This winter’s El Niño could be one of the strongest in 70 years
Thursday's Climate Prediction Center update indicated a small chance of a “historically strong” El Niño this winter. The national forecasters predicted a 54% likelihood of being one of the five strongest since 1950.
A ‘Strong’ El Niño winter may bring additional snowfall.
Last month, the Climate Prediction Center predicted a 35% possibility of this year's El Niño being among the strongest ever, similar to 2015-2016 or 1997-1998.
However, a strong El Niño does not inevitably cause severe weather events such as storms, flooding, or snowfall.
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Although greater El Niño occurrences raise the likelihood of climate anomalies, they do not guarantee widespread or intense repercussions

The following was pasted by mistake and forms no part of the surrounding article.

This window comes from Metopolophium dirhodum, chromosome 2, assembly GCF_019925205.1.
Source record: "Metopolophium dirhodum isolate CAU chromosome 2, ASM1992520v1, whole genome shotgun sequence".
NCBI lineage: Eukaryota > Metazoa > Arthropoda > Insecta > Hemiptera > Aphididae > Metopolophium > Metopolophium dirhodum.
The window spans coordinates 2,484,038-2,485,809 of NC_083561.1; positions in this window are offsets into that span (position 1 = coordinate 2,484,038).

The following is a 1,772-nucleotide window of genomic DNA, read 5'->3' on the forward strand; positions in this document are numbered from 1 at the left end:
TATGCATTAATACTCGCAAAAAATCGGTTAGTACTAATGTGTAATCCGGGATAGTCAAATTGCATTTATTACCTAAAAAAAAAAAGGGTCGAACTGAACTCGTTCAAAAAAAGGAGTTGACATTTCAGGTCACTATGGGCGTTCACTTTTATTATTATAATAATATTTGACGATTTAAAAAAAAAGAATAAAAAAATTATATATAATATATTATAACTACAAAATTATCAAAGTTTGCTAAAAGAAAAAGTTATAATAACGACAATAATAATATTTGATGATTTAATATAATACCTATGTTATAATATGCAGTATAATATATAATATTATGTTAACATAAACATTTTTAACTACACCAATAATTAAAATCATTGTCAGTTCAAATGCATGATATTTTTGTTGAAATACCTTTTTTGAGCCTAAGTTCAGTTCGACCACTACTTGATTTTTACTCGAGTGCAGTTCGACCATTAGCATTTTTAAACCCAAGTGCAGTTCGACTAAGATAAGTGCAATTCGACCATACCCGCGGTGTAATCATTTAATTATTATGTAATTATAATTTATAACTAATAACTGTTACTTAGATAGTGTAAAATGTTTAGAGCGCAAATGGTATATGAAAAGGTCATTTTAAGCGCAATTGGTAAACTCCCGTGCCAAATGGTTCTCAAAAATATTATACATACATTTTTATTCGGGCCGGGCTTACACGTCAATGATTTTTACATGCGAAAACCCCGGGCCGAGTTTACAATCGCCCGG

Both coasts expected to flood due to El Niño: Where risk is greater This winter, what do they expect? As with weather, it depends on location.
The December, January, and February precipitation prognosis is typical of an El Niño winter, with heavier rain in the south and drier weather in several northern and Great Lakes regions.
Winter temperatures aren't expected to be exceptionally cold. The latest prediction predicts warmer-than-average seasons in over half of states.